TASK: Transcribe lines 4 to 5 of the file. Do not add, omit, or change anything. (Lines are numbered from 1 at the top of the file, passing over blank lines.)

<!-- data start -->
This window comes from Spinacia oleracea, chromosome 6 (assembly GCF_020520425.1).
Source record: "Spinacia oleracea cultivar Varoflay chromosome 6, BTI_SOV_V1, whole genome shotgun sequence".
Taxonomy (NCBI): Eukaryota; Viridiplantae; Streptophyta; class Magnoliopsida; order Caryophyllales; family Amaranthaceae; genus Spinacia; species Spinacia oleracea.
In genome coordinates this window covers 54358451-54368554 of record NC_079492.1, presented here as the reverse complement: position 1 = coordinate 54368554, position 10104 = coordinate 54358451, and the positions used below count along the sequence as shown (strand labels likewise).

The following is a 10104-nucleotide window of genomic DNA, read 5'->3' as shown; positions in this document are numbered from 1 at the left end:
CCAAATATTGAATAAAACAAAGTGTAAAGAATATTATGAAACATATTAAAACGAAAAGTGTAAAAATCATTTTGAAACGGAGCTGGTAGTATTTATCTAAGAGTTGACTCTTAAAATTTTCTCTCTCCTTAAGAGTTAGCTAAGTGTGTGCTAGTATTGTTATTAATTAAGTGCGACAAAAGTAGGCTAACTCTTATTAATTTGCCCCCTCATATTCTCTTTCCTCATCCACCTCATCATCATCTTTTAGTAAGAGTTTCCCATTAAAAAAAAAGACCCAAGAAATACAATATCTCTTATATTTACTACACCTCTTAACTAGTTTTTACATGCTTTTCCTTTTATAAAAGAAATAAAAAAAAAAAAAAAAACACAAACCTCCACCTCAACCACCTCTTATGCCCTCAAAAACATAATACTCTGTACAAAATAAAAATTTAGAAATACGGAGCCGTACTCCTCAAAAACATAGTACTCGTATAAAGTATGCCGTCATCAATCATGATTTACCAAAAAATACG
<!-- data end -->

In genome coordinates this window covers 54358451-54368554 of record NC_079492.1, presented here as the reverse complement: position 1 = coordinate 54368554, position 10104 = coordinate 54358451, and the positions used below count along the sequence as shown (strand labels likewise).

The following is a 10104-nucleotide window of genomic DNA, read 5'->3' as shown; positions in this document are numbered from 1 at the left end: